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well as the owner’s rights. “We do need copyright, but we need a balanced copyright regime,” he said. The current contract lasts until the end of 2013. However, Trosow urges the University of Toronto to opt out of the agreement with Access Copyright while they still can, as it will convince other universities to leave the agreement as well. “They have led the race to the bottom, now they must lead the way out.”
from “online voting” herd began his address, dozens of students held up signs reading “Online Voting Now.” There is now a Facebook group, run anonymously, bearing that title. The initiative cites three reasons to adopt online voting: first, it’s accessible and could increase voter turnout; second, “It’s easy” and U of T has “established, secure and tested” online voting system; and third, “It’s fair.”
Toronto motorists’ most dreaded surprise commonplace on campus
12-11-05 11:20 AM
the newspaper is the University of Toronto’s independent weekly paper, published since 1978. VOL XXXV No. 13
Arts Editor Sinead Doherty-Grant
a digital copy” as a form of copying as well as prohibiting “the storage or indexing of copies of articles and other material.” This means that linking articles or putting academic works on a USB drive is an actual violation of the new copyright laws at U of T. Trosow joked, “What are they going to do? Stop me with my memory card at the gates?” Trosow further criticized the license for its impact on students. “The universities aren’t really paying for it, but rather the students are,” he said. The new agreement costs every student an additional $27 each year on top of tuition for rights to access copyrighted content that they already had. “If the students are going to pay licensing fees above their current tuition, there should be additional value from a consumer view.” Although critical of the license, Trosow asserted the importance of copyright laws to protect the authors of works as
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would govern the relationship between the group and Canada’s colleges and universities, while increasing fees for the latter. The threat of such a tariff has convinced U of T to sign a “model license” with Access Copyright in January, followed by Western and others. Under the model license, students pay for the same fair dealing rights that the government already guarantees. In addition, the license adds several surveillance and online restrictions that do not exist in the current federal law. According to Trosow, the problem with regulating online content is that “consent on the Internet is implied” and copyrighted material must face off against four deadly weapons: “cut, copy, paste and the worst, select all.” However, the model license tries to regulate some internet use. For example, the license lists “posting a link or hyperlink to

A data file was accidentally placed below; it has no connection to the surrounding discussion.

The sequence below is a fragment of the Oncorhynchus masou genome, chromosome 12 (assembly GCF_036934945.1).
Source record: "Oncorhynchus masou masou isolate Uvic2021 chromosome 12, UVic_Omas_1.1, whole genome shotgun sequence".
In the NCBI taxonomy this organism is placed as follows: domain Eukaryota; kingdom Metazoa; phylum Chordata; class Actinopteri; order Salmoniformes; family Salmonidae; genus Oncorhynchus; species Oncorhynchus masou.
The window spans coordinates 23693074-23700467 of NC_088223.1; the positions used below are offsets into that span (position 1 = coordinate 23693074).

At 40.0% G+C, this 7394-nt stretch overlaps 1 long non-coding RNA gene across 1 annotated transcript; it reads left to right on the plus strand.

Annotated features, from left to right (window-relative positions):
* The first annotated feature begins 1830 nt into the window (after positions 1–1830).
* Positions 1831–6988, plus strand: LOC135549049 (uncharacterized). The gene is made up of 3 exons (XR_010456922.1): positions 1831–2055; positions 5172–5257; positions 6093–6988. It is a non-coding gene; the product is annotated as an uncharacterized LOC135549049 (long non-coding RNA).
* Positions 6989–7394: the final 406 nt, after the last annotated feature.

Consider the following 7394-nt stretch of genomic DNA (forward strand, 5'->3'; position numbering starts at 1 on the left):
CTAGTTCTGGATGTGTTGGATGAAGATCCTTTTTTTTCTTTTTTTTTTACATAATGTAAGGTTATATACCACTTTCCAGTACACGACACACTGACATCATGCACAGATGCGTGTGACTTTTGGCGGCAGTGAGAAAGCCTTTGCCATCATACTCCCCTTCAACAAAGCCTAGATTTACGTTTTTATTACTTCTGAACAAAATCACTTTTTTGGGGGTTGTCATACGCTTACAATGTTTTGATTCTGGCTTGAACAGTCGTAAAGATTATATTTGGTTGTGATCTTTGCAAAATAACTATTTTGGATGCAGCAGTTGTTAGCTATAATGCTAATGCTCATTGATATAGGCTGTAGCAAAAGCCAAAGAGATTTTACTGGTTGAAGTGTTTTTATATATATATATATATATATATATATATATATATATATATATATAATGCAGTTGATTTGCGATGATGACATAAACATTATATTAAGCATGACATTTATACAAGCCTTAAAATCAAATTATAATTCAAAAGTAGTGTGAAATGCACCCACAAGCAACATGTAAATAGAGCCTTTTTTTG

November 29, 2012
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Emmerson Vandenberg Parking woes abound at U of T campuses, which hold three of the top ten most-ticketed spots in Toronto. According to city data recently analyzed by the Toronto Star, students and staff who drive to school are inundated with the dreaded piece of yellow plastic. The Star looked up the 12.8 million tickets that were handed out between January 2008 and July 2012. The city’s most ticketed spot is Sunnybrook Hospital, where a whopping 48,379 tickets have been given out. U of T’s top spot is at the Scarborough campus, which
totals 12,858 tickets. The two spots from St. George campus are St. Mary’s St. near Victoria College and Devonshire Pl. near Varsity Stadium. An element that certainly plays into the prevalence of campus ticketing is the license granted to U of T parking authority by the City of Toronto to hand out official city tickets. While other schools also have campus parking authority they often lack the right to hand out municipal tickets. Sunnybrook’s number one ranking can be attributed to the same reason. They operate a much smaller area than U of T but nonetheless have their
own parking officer who walks around ticketing vehicles, writing up an average of 29 per day according to the Star’s analysis. According to U of T parking services, they do not actively monitor either of the top two St. George campus spots mentioned in the Star report. Relatively speaking, only a small portion of campus is actually under their jurisdiction, while the remaining parts of the school are monitored by regular Toronto police parking officers. This means that both Devonshire Pl. and St. Mary’s St., unlike Sunnybrook Hospital, have earned their place in the top ten entirely through routine monitoring conducted by city officers. The analysis also compared ticketing on different days, finding that you are much more likely to get a ticket between Tuesday and Friday than on the weekend. The most ticketed time of day is between 12 and 1pm.